Stem Cell Transplant Journey


October 2015

Day +52 A breath of fresh air

Considering the week started with a bone marrow aspiration it’s been a very good week. As per usual the staffs at Barts were marvellous this week, by now they are all very much aware of my failure to cope with the bone marrow procedure in a normal calm manner. On arrival at the day unit ensured there was very little waiting around, slipped in the cannula without a song and dance, took routine bloods and packed me off to the torture chamber where the doctor was waiting with the good stuff, midazolam. 3ml of midazolam and I don’t recall a single thing about the procedure. I believe that is considered the VIP treatment!! As I will most likely have to undergo at least one more aspiration, I feel a little less apprehensive now I know the drug to demand!

Cannula, in left hand as I no longer have a Hickman Line
Cannula, in left hand as I no longer have a Hickman Line

Wednesday I was back in my, home from home, to meet with the consultant. He confirmed that as expected there were no signs of leukaemia in the aspiration sample and my bloods counts were all perfectly normal. Every time I have an aspiration there is an infinitesimal amount of fear that the leukaemia has returned, no matter how well I feel. I felt fine when the b*gger was developing in my bones back in January, therefore no matter how healthy I feel within myself I find it hard to trust my state of wellbeing.

The sample wasn’t taken with a view that the AML may have returned, naturally under the circumstances that is one of first things they check. It was taken to provide the consulting team with essential information to help them assess how the transplant is working / progressing. The bone marrow test along with the chimera tests will give an accurate indication of how successful the transplant has been up to this point. The test results take weeks to come through, I’ll probably be onto the next round of ‘significant’ tests before the results are in.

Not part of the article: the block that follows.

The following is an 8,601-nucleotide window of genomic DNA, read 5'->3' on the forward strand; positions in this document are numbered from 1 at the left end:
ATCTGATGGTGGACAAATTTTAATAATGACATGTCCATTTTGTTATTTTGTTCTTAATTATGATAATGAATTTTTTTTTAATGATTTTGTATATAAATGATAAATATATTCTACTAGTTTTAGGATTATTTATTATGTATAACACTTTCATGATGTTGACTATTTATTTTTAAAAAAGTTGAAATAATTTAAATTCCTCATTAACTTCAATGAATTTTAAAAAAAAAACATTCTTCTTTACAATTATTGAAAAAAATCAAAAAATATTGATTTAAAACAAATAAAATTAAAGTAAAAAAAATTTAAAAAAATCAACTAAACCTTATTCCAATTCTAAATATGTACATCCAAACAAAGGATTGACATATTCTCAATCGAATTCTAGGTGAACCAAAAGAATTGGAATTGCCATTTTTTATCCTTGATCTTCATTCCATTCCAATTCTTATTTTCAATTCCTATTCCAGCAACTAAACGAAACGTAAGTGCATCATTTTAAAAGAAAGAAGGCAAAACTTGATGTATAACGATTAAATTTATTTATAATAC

I was incredibly disappointed to hear of the death of the journalist, Sue Lloyd-Roberts, earlier in the week. She was a remarkable journalist who put her life in danger to provide a voice for those who would not have been heard otherwise. She tackled leukaemia in much the same manner, using her status and the problems she personally faced to raise awareness of AML and the need for stem cell donors. She was due to have a SCT in May 2015, regrettably the donor failed the medical. I can’t help but ask myself…. Had the donor have been fit enough would she have survived? Did the delay to her treatment contribute to this sad news? The news motivates even me more to work with Anthony Nolan to raise awareness and hopefully register more potential donors. From a personal perspective as a fellow AML and transplant patient, her death was a poignant reminder of the dangers involved with a SCT and how terribly blessed I have been throughout my treatment.

I also was given the all clear to not return to Barts for an entire week, which is a wonderful sign of my wellbeing as well as fabulous to have an week off. Whoop whoop!!! A few people have asked if I’m bored spending so much time at home when I’m used to working full time during the week and then being a very busy bee at weekends. I’m not bored at all and one of the reasons is that my family has expanded. My cat has a canine step sister who is keeping me extremely occupied and driving him insane. Her presence is a real blessing, it would be very easy to roll over and sleep for another two or three hours most mornings but instead I wake up to multiple missions such as clean up the ‘presents’ she has left me, fed her, persist with the toilet training etc. It’s also marvellous because she brings happiness into the home with her silly antics and excitable nature. After the gravitas of the last eight months her presence has brought a much needed breath of fresh air into the house as well as provided me with a pleasant purpose to the days when I’m not visiting the hospital.

Cute bundle of trouble :-)
Cute bundle of trouble 🙂

Day + 45 Autumn spectacles